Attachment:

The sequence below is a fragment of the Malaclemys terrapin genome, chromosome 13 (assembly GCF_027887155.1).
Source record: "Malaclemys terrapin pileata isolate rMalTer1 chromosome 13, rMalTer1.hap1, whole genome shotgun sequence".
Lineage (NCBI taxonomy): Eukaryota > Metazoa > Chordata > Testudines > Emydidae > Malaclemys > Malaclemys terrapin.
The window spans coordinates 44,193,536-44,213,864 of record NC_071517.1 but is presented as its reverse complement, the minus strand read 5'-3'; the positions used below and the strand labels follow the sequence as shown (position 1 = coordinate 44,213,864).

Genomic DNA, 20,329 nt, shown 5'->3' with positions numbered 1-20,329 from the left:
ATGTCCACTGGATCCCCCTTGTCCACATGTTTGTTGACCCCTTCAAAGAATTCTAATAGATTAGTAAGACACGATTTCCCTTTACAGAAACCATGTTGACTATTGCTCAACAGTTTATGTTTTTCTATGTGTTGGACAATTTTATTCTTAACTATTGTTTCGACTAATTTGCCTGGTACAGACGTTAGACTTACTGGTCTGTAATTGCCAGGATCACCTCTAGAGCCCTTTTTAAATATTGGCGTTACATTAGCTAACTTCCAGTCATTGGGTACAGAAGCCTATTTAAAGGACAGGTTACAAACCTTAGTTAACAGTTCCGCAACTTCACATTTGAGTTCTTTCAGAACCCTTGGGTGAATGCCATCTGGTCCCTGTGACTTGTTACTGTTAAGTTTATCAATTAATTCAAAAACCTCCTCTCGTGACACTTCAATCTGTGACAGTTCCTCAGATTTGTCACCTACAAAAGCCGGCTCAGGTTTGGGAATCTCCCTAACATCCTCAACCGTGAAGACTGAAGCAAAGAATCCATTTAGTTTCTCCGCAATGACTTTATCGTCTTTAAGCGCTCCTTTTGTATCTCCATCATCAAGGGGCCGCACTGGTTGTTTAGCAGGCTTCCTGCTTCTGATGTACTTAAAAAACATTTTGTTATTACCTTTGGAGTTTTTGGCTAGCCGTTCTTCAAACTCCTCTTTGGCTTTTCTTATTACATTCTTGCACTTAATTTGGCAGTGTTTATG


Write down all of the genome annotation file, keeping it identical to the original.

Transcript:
The sequence below is a fragment of the Malaclemys terrapin genome, chromosome 13 (assembly GCF_027887155.1).
Source record: "Malaclemys terrapin pileata isolate rMalTer1 chromosome 13, rMalTer1.hap1, whole genome shotgun sequence".
Lineage (NCBI taxonomy): Eukaryota > Metazoa > Chordata > Testudines > Emydidae > Malaclemys > Malaclemys terrapin.
The window spans coordinates 44,193,536-44,213,864 of record NC_071517.1 but is presented as its reverse complement, the minus strand read 5'-3'; the positions used below and the strand labels follow the sequence as shown (position 1 = coordinate 44,213,864).

Genomic DNA, 20,329 nt, shown 5'->3' with positions numbered 1-20,329 from the left:
ATGTCCACTGGATCCCCCTTGTCCACATGTTTGTTGACCCCTTCAAAGAATTCTAATAGATTAGTAAGACACGATTTCCCTTTACAGAAACCATGTTGACTATTGCTCAACAGTTTATGTTTTTCTATGTGTTGGACAATTTTATTCTTAACTATTGTTTCGACTAATTTGCCTGGTACAGACGTTAGACTTACTGGTCTGTAATTGCCAGGATCACCTCTAGAGCCCTTTTTAAATATTGGCGTTACATTAGCTAACTTCCAGTCATTGGGTACAGAAGCCTATTTAAAGGACAGGTTACAAACCTTAGTTAACAGTTCCGCAACTTCACATTTGAGTTCTTTCAGAACCCTTGGGTGAATGCCATCTGGTCCCTGTGACTTGTTACTGTTAAGTTTATCAATTAATTCAAAAACCTCCTCTCGTGACACTTCAATCTGTGACAGTTCCTCAGATTTGTCACCTACAAAAGCCGGCTCAGGTTTGGGAATCTCCCTAACATCCTCAACCGTGAAGACTGAAGCAAAGAATCCATTTAGTTTCTCCGCAATGACTTTATCGTCTTTAAGCGCTCCTTTTGTATCTCCATCATCAAGGGGCCGCACTGGTTGTTTAGCAGGCTTCCTGCTTCTGATGTACTTAAAAAACATTTTGTTATTACCTTTGGAGTTTTTGGCTAGCCGTTCTTCAAACTCCTCTTTGGCTTTTCTTATTACATTCTTGCACTTAATTTGGCAGTGTTTATG